the money’s not about the money…The key to settlement lay not in the realm of calculation and rationality but in the more opaque social world of face, punishment, justice and emotion.” Charlie Irvine in Not about the money?

The end of 2019 and the start of 2020 offered a rich variety of posts on the Kluwer Mediation Blog. Topics addressed include: ICSID’s draft rules for investor-state mediation; the Global Pound Conference’s recently released Miami report; the path, and those who have shaped the path, of the Global Pound Conference; Greece’s recent law on mandatory initial mediation sessions; challenges in the transplantation of mediation in Ukraine; pre-school leadership in conflict resolution; and the design of a sustainable mediation public policy in Romania. Below is a short summary of, and link to, each post published on the Kluwer Mediation Blog in December 2019 and January 2020 . We hope you find this helpful.

 

In Singapore case note: enforceability of settlement agreements, Nadja Alexander and Shou Yu Chong draw on the Singapore High Court case of Law Chau Loon v Alphire Group Pte Ld [2019] [2019] SGHC 275 to identify general legal principles to consider when a settlement agreement is drafted. Nadja and Shou Yu share key learning points for mediators and lawyers representing clients in mediations in which Singapore law may be applicable to enforcement.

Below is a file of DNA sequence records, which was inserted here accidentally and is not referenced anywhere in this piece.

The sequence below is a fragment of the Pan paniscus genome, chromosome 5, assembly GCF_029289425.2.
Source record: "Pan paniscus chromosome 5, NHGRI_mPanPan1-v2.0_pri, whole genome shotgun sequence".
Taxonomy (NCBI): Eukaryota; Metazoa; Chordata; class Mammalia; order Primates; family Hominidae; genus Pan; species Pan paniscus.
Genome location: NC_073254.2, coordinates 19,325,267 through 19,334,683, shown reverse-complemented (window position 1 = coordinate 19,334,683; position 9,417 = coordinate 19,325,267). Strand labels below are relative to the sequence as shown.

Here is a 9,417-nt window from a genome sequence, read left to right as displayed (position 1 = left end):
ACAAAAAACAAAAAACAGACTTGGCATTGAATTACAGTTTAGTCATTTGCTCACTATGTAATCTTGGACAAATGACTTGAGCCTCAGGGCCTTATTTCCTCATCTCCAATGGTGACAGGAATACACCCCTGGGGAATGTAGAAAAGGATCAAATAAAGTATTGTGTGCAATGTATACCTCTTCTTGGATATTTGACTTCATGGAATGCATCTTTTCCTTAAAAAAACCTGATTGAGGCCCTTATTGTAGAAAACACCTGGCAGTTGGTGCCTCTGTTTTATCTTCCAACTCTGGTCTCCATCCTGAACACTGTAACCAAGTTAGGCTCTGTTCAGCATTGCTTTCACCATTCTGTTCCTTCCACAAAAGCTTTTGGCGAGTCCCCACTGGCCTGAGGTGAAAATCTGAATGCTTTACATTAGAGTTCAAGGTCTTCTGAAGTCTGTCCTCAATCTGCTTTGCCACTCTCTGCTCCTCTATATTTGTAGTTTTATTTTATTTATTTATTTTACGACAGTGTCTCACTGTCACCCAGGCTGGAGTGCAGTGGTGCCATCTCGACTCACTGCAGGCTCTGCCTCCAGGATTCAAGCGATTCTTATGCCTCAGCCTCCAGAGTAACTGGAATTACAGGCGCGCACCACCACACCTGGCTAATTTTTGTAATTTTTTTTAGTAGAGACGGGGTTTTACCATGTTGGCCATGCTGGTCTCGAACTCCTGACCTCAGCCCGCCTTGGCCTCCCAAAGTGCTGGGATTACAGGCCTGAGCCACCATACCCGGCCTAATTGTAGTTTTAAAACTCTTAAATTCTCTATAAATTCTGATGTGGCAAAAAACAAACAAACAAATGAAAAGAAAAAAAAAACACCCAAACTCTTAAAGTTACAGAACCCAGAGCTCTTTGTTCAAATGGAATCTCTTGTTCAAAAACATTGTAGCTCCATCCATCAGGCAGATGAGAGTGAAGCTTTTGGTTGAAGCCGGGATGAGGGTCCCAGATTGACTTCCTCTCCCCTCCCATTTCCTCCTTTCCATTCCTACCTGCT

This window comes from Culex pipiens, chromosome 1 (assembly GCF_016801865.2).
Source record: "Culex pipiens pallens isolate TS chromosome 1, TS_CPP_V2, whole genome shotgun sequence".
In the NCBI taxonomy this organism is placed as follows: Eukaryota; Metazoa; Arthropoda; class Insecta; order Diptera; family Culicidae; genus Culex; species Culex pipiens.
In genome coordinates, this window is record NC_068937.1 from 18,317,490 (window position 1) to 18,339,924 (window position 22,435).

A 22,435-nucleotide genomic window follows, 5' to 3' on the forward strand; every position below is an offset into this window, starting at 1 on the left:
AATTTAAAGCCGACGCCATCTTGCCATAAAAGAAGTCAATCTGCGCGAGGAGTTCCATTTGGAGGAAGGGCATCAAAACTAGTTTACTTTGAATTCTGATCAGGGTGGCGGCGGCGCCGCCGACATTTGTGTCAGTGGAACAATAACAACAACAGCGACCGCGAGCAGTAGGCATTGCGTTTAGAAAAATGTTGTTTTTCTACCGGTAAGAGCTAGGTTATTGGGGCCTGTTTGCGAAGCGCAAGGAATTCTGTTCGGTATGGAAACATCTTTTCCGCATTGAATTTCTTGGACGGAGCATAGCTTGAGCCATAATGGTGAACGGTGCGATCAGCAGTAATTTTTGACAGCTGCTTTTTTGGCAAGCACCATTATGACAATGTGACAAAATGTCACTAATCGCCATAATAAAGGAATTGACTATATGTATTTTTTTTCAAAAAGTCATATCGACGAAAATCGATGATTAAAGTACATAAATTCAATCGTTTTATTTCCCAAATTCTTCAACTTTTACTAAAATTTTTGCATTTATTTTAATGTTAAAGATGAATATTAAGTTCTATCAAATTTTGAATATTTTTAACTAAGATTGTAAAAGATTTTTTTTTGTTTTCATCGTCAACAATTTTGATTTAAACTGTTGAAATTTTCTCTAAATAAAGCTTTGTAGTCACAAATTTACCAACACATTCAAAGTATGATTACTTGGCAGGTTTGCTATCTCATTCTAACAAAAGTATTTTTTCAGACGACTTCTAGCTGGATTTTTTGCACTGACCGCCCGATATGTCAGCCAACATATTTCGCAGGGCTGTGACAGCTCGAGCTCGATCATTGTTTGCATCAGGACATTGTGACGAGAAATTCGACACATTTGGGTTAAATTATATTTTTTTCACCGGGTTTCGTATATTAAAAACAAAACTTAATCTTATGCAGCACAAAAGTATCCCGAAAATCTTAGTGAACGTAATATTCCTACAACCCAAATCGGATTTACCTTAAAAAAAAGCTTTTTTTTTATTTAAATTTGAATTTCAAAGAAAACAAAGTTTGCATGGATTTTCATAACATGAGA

In Tracking the path through the GPC and acknowledging the footsteps along the way, Alan Limbury reflects on the path, and those who have shaped the path, leading to the Global Pound Conference Series conducted in 2016-2017 in 28 cities around the world. Alan notes that the results already reported from the GPC Series identify education as key to facilitating change, shifting the focus of education from increasing awareness of the various dispute resolution processes to providing practical and skill-based training. Alan also identifies challenges which he has encountered in efforts to increase such education.

 

In How can you make the pie bigger in a finite world? Charlie Woods explores the meaning of productivity, including the recent attention on resource productivity, and whether increased prosperity means having more or better things. Charlie then identifies the contribution which mediators can make in the search for positive sum games in a world with restricted resources.